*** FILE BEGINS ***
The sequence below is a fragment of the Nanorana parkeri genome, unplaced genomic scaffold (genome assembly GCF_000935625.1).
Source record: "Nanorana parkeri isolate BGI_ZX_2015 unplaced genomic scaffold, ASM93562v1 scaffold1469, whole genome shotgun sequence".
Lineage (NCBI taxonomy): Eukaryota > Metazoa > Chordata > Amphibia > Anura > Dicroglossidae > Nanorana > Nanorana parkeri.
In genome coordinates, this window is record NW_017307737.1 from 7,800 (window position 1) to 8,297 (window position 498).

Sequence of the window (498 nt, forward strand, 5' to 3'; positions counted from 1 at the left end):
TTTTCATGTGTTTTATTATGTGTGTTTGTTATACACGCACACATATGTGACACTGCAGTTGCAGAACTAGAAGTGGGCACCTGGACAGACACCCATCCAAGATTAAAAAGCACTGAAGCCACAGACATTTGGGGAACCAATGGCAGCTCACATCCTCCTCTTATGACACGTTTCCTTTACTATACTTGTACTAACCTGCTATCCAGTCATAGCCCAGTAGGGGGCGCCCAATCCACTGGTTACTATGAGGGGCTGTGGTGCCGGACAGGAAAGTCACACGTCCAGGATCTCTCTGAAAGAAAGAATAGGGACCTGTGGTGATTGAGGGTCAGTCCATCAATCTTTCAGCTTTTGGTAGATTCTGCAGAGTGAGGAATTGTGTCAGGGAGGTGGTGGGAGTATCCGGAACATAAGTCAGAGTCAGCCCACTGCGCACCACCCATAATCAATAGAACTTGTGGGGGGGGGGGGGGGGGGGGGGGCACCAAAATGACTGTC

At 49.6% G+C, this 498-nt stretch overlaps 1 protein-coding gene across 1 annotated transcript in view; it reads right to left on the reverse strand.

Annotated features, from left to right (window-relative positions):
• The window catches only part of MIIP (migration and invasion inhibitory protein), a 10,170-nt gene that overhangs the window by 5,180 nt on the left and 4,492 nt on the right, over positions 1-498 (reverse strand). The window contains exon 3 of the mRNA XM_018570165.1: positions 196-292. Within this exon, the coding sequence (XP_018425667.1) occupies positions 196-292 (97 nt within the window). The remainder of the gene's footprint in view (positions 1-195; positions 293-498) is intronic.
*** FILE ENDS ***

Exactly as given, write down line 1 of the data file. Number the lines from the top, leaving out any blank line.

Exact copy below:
The sequence below is a fragment of the Nanorana parkeri genome, unplaced genomic scaffold (genome assembly GCF_000935625.1).